News: The Mono Box launch The Monologue Library

I mean, just look at this absolute treasure trove of theatrical talent! 

 

I’m off to listen to Patsy Ferran read Tom Wells, and Gabby Wong read Alexi Kaye Campbell, and Sarah Niles read Winsome Pinnock and…and…

This incredible resource is free but like so many creative endeavours right now, would benefit hugely from your donations here

 

2020 Laurence Olivier Awards nominations

Award season kicks into another gear with the arrival of the nominations for the 2020 Olivier Awards – & Juliet, Fiddler on the Roof and Dear Evan Hansen lead the musicals pack, Death of a Salesman and Rosmersholm the plays

As ever, Laurence giveth and he taketh away and it’s all subjective anyway.

  • I’m really pleased to see the love for Amélie The Musical and The Ocean At The End Of The Lane but a little incredulous that Fairview received no nominations.
  • The weird category shuffle that often happens has landed on ‘Best Entertainment or Comedy Play’ and ‘Best Family Show’ this year, leaving Emilia and Fleabag in a weird place that isn’t ‘Best New Play’ (last year they were divided into ‘Best Entertainment and Family’ and ‘Best New Comedy’.
  • I had zero desire to see Fiddler on the Roof so can’t pass comment there but can’t help wishing the supporting role in a musical nominations weren’t quite so dominated by DEH.
  • & Juliet’s director Luke Sheppard could rightfully feel snubbed, given the wealth of recognition the rest of the production has received.
  • And whither Monica Dolan, Lucian Msamati, Melanie La Barrie, the cast of Three Sisters…(oh wait, they won the more significant award earlier in the year!)

Continue reading “2020 Laurence Olivier Awards nominations”

2020 What’s On Stage Award nominations

The nominations for the 20th Annual WhatsOnStage Awards have been announced and I have a thought or two #justiceforAnneHathaway

As a publicly nominated affair, the What’s On Stage Awards always throw up an interesting set of nominations, as fanbases engage alongside theatregoers to produce an idiosyncratic reflection on the year. This year though, the nominees for the nine creative categories (Choreography, Costume Design, Direction, Graphic Design, Lighting Design, Musical Direction, Set Design, Sound Design and Video Design) have been decided by an independent panel of industry experts appointed, which has resulted in some pleasing inclusions for the likes of Equus and Small Island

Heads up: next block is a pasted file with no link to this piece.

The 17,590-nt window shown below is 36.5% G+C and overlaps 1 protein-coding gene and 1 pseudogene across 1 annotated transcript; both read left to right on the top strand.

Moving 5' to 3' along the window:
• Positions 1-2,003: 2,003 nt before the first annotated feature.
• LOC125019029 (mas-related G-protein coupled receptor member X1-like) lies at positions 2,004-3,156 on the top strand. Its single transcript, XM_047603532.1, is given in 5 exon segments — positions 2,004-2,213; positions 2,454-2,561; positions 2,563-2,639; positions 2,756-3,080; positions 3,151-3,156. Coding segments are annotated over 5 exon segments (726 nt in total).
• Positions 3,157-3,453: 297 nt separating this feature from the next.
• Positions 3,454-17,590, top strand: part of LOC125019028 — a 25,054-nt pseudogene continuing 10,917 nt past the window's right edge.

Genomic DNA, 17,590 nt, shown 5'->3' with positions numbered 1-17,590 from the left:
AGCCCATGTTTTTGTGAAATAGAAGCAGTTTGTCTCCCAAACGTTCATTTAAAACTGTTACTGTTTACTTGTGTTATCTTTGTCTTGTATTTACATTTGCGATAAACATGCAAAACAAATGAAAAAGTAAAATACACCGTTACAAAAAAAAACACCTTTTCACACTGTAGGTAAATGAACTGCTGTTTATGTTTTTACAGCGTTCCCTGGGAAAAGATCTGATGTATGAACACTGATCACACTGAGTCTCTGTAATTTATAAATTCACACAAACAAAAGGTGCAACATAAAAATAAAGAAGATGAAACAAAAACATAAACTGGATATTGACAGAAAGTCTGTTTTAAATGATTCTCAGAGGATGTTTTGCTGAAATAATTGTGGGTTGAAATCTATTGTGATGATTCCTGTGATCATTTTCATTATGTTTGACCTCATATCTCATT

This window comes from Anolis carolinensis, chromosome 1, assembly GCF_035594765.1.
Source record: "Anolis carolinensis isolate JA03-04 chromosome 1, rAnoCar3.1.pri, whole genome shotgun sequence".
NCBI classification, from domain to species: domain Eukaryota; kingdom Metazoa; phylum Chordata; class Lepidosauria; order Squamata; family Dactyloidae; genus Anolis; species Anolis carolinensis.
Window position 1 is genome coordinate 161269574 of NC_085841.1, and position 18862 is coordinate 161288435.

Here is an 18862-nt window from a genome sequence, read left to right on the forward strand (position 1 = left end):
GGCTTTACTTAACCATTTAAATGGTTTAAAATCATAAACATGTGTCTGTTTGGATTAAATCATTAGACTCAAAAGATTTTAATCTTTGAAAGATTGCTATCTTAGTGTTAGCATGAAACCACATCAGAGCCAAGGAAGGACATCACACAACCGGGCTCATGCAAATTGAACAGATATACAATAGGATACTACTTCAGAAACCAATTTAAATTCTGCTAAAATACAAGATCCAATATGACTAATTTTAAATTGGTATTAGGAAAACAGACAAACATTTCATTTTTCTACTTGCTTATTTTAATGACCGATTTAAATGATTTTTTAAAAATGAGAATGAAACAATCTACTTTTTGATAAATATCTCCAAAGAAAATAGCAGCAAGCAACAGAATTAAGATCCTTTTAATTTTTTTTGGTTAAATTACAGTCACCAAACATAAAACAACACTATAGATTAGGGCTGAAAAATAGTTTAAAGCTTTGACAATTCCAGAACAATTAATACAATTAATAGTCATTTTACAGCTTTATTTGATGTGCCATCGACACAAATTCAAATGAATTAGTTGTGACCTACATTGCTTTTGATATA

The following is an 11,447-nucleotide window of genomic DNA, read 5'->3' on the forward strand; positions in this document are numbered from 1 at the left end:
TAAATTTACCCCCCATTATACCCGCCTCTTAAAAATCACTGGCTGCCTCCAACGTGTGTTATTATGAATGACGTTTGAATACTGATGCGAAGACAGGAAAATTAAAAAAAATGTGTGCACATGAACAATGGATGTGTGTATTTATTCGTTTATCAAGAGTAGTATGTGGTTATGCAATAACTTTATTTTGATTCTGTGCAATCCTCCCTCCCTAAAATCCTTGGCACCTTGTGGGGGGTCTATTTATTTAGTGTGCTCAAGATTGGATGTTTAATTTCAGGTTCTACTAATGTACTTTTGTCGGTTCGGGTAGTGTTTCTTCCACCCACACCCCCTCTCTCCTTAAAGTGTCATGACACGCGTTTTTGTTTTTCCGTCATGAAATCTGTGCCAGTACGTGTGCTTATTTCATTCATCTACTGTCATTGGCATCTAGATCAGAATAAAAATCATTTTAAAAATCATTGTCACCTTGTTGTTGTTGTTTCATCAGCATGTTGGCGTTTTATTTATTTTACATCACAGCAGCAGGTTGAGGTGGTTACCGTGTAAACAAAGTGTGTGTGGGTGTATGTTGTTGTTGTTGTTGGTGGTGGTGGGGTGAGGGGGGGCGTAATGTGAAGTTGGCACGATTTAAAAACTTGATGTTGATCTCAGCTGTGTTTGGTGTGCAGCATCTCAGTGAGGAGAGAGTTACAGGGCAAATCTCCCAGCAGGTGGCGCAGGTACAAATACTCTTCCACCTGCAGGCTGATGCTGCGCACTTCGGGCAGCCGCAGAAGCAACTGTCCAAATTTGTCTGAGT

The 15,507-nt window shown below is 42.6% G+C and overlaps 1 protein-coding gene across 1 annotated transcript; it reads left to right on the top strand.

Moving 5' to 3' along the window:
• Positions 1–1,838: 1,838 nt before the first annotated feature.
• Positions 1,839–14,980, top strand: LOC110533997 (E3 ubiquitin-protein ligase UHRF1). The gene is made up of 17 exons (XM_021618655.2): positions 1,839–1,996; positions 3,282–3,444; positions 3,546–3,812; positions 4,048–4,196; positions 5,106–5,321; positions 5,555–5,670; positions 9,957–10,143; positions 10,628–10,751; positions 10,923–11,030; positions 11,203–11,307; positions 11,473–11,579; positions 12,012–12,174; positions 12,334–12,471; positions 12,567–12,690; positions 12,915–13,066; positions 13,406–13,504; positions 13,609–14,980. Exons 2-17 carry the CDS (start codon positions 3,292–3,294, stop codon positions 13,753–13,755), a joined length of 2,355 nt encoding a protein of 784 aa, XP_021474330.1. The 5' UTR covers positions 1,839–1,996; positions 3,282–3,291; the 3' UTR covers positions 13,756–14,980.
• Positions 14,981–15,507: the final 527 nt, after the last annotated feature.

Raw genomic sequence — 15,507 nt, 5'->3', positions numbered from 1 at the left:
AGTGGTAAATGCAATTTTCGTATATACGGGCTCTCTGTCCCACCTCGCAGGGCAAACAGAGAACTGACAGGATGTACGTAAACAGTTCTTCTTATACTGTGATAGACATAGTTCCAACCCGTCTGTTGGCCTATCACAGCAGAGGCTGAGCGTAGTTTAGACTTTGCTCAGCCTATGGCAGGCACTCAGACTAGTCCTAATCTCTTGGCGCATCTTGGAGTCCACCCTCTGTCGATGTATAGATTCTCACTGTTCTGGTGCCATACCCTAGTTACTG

Acting-wise, the focus does land a little heavily on the more famous names (plus ça change) and that Supporting Actress in a Musical category is super-crowded (the Dear Evan Hansen mothers would have been a shoo-in for me there). My only real point of issue comes with the categorisation for the & Juliet players – are you really going to nominate Oliver Tompsett as a lead and then put Cassidy Janson in the supporting category? Did you not see the show, or get any of its message at all?!

Voting for the winners is open now and closes on 27th January 2020, with the winners being revealed at a ceremony on 1st March 2020.

Best Actor in a Play, sponsored by Edwardian Hotels

Tom Hiddleston – Betrayal – Harold Pinter Theatre
Andrew Scott – Present Laughter – The Old Vic
Matt Smith – Lungs – The Old Vic
Wendell Pierce – Death of a Salesman – Young Vic / Piccadilly Theatre
Laurie Kynaston – The Son – Kiln Theatre / Duke of York’s Theatre

Best Actress in a Play, sponsored by Tonic Theatre

Claire Foy – Lungs – The Old Vic
Zawe Ashton – Betrayal – Harold Pinter Theatre
Hayley Atwell – Rosmersholm – Duke of York’s Theatre
Sharon D Clarke – Death of a Salesman – Young Vic / Piccadilly Theatre
Juliet Stevenson – The Doctor – Almeida Theatre Continue reading “2020 What’s On Stage Award nominations”

10 questions for 10 years – Sasha Wilson

How could you not love someone who would rather have an interval pint than an ice-cream?! Out of the Forest Theatre’s Sasha Wilson gets her 10 questions on

In the space of just a handful of shows, Out of the Forest Theatre have completely won my heart, their music-infused ensemble-based approach proving utterly compelling whether exploring Lizzie Borden’s legacy in Bury the Hatchet or ripping Arthur Miller (and many others) a new one in Call Me Fury. So I was delighted that their Artistic Director Sasha Wilson, cape-wearer extraordinaire, agreed to answer 10 questions for me.

Not-a-re-review: Death of a Salesman, Piccadilly Theatre

This striking reinterpretation of Death of a Salesman raises the roof at the Piccadilly Theatre, it literally brings the house down…

“I don’t say he’s a great man…but he’s a human being”